Hoffman: Student enrollment is higher than it appears

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Hoffman: Student enrollment is higher than it appears

Sat, 12/25/2021 - 6:06am -- tim

by Jack Hoffman, Public Assets Institute We’ve all heard the complaint: Why does Vermont education spending continue to rise when student enrollment has declined?

The answer can be found in the UVM student weighting study released in late 2019 and in the spotlight for the last 6 months. There may be approximately 87,000 actual students in Vermont public schools on any given day, but we have the equivalent of 137,000 or 163,000 students, depending on which set of weights is applied.

Student weighting is a common device used to adjust for the fact that school districts need to expend additional resources so that certain students achieve the same level of performance as their peers. A student in poverty, for example, or a student whose first language isn’t English is given additional weight—that is, counted as fractionally more than one student.

In most other states, weighting results in a direct increase in funding for each weighted student. With Vermont’s unique funding system, the effect of weighting is less direct, but the intention is the same: to provide additional resources for weighted students.

(While weighting is a useful tool for calculating additional educational costs, it creates problems when it is used to allocate money to cover those additional costs. It increases spending disparities, but that’s a topic for another blog.)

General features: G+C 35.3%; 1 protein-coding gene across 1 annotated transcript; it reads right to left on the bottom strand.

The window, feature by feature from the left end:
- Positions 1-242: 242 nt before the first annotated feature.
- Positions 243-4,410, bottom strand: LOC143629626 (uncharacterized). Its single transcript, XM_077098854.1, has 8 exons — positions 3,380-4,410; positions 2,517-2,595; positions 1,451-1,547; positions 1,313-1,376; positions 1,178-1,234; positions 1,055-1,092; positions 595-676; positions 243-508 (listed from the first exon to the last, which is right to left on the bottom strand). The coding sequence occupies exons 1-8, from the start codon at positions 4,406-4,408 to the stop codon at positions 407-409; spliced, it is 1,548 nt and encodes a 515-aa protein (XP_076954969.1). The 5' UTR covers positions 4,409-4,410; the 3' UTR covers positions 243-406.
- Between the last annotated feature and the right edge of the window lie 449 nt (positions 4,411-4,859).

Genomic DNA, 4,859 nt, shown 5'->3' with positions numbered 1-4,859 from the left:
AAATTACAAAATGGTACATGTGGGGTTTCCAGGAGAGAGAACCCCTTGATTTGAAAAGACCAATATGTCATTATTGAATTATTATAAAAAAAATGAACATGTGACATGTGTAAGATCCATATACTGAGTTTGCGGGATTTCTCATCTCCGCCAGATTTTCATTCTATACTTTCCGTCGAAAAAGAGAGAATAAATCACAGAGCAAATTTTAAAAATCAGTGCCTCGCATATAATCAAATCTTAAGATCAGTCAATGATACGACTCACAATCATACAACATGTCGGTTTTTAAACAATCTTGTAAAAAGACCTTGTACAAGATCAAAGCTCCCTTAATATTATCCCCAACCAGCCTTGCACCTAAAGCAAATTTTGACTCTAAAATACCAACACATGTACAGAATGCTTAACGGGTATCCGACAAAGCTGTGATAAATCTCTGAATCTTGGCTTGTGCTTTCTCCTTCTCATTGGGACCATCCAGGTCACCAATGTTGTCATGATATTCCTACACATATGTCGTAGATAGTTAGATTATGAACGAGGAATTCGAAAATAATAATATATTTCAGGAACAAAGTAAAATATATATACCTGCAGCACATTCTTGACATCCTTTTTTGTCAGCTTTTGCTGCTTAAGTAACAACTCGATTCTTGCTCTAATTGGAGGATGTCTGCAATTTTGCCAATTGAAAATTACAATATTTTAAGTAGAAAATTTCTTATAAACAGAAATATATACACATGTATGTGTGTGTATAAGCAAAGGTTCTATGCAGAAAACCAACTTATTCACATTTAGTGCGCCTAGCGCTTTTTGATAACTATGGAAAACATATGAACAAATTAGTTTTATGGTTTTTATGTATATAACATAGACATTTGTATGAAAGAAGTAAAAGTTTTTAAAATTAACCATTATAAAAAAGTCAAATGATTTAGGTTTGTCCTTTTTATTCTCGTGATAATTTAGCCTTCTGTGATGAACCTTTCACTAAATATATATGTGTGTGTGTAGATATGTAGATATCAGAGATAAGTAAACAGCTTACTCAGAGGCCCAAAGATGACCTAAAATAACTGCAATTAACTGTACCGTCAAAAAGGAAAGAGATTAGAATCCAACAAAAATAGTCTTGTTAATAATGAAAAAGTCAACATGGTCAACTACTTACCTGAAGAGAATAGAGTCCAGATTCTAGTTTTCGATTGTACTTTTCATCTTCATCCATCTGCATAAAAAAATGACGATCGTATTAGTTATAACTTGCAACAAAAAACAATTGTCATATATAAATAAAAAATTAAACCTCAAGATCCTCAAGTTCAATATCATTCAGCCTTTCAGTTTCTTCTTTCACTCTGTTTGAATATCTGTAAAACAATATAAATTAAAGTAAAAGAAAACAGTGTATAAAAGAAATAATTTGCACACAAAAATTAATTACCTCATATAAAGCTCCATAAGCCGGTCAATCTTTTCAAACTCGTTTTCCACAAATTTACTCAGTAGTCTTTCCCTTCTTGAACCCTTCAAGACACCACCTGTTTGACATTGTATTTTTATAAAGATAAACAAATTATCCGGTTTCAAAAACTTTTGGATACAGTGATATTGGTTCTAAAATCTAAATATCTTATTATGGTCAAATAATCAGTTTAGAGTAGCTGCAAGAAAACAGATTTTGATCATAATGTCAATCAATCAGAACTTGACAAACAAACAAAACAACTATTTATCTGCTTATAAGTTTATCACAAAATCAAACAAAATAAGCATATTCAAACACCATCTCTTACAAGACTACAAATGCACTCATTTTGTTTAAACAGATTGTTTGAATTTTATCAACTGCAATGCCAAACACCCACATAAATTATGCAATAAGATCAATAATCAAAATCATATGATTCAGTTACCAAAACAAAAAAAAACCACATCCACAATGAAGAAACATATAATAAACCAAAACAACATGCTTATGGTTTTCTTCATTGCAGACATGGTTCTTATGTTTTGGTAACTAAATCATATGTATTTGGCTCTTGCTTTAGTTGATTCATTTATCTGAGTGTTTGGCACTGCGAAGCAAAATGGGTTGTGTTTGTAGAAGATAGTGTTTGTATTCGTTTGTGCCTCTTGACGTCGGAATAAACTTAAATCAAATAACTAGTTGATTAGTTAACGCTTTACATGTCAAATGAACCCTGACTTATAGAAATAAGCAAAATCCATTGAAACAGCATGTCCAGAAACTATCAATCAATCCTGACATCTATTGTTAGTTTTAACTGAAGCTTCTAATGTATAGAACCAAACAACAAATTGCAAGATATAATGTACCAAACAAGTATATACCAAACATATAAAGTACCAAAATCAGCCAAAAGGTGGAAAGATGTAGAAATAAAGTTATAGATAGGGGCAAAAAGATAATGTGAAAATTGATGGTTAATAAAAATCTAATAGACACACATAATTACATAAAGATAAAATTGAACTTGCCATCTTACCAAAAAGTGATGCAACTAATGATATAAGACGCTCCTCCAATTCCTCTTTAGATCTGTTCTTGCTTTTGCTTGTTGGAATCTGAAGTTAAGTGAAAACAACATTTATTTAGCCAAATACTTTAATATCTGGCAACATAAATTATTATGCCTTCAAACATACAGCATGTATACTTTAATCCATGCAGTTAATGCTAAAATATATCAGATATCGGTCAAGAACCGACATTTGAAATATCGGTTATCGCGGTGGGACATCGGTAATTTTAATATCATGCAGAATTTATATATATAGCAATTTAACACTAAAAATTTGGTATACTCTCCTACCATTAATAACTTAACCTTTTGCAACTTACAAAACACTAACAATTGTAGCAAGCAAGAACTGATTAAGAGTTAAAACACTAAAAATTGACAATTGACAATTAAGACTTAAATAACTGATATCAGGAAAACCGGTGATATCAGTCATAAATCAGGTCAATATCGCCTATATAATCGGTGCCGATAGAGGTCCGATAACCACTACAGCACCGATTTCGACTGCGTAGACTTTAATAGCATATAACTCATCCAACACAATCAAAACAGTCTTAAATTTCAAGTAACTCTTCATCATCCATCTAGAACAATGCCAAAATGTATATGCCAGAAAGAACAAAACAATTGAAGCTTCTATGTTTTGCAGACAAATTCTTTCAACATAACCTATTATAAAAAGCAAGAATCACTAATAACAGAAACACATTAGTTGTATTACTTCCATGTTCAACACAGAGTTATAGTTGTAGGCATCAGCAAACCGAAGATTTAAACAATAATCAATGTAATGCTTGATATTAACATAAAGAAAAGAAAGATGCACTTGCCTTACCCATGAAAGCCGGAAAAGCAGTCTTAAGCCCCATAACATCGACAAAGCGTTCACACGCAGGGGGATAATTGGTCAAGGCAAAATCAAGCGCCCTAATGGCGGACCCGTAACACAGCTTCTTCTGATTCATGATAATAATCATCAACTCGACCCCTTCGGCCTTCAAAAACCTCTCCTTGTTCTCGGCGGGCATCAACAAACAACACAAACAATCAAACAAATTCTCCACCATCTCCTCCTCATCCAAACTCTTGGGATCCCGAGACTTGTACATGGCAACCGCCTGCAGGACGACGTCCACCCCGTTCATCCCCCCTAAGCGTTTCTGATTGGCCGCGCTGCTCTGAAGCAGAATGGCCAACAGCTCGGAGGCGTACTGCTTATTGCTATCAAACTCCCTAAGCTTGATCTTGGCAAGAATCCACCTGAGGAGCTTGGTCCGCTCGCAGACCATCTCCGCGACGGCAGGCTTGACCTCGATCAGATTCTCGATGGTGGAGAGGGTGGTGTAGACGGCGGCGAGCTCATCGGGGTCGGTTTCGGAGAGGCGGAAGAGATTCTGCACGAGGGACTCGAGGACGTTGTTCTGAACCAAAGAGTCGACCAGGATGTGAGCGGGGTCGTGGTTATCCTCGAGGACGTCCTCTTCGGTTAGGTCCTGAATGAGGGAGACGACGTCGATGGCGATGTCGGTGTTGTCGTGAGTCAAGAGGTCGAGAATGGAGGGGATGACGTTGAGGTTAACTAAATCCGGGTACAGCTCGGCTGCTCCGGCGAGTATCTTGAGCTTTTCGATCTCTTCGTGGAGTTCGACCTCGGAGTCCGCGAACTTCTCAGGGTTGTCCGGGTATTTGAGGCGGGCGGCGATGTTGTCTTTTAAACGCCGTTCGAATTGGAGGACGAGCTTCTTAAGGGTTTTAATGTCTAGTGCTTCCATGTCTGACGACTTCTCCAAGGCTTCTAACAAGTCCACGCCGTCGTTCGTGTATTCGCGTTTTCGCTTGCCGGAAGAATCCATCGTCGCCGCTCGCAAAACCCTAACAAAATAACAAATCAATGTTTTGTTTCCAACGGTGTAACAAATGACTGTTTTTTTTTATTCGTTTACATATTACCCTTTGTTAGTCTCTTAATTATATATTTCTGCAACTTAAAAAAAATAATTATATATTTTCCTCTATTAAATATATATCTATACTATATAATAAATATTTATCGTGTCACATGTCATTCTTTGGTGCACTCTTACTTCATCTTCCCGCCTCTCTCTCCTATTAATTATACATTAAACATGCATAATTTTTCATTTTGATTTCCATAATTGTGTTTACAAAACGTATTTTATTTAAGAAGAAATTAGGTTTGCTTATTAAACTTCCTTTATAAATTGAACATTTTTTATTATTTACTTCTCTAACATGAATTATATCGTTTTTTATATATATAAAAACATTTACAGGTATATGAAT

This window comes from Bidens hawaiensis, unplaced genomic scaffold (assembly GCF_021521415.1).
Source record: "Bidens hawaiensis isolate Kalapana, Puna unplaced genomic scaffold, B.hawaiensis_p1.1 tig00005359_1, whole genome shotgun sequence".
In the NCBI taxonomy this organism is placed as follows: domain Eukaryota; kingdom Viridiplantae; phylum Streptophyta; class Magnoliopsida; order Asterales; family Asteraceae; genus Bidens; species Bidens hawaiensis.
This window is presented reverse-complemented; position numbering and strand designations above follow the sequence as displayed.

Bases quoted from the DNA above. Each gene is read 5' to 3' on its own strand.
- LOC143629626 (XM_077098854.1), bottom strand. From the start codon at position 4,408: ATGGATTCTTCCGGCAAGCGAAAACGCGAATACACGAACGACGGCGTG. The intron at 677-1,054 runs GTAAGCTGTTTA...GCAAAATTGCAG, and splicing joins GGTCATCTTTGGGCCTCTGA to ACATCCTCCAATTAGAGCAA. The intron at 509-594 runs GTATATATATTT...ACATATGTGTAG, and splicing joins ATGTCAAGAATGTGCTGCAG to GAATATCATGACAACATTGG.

Thinking of weighting as adding students can help us grasp what we’ve been hearing for years from teachers, principals, nurses, counselors, and others who spend time in schools every day. These people on the front lines tell us that costs continue to rise because students come to school with more social, behavioral, and health problems and schools have to do more in response. Nearly all of these educators say many of the additional demands on schools and school officials have their root in poverty.

Quantifying the additional cost has been difficult. Teachers and administrators can provide anecdotes and explain, for example, why it can require three adults to deal with a single student acting out. Superintendents can point to the number of additional mental health counselors they’ve hired without any additional funding earmarked for such staff. But no one has said: This is the cost of all of our additional responsibilities. This is why school budgets haven’t gone down.

The UVM study analyzed what it said were the additional educational costs associated with poverty, speaking English as a second language, middle and high school grades, school size, and a school’s geographic isolation. Those costs were then converted to weights: for each student in poverty, a school should get credit for having X additional students; for an English language learner, Y additional students; and so on.

The initial study—based on fiscal 2018 data and on assumptions that have since changed—concluded that Vermont had 163,000 weighted students, not quite double the number of actual students in Vermont’s public schools. A legislative Task Force has spent six months analyzing, dissecting, and refining the study. Based on more current data, new criteria for measuring poverty, and other adjustments, projections now show Vermont has a little more than 137,000 weighted students.

What we learn from the weighting study is that while our actual student enrollment has been going down, we haven’t been recognizing the full cost of educating all of our students. We have been using weights in our funding system, but they only produce a total of about 92,000 weighted students. It’s as if we’ve been overlooking 45,000 students.

Acknowledging the additional cost of weighted students is no doubt frustrating to those who argue that Vermont spends too much on education. But the weighting study actually offers them hope.

A lot of the additional students are the result of poverty weighting. If Vermont set a goal to reduce poverty, it could reduce the number of weighted poverty students. In the long term, that would cost less and be better for everyone than continuing to use our schools to undo the damaging effects of poverty.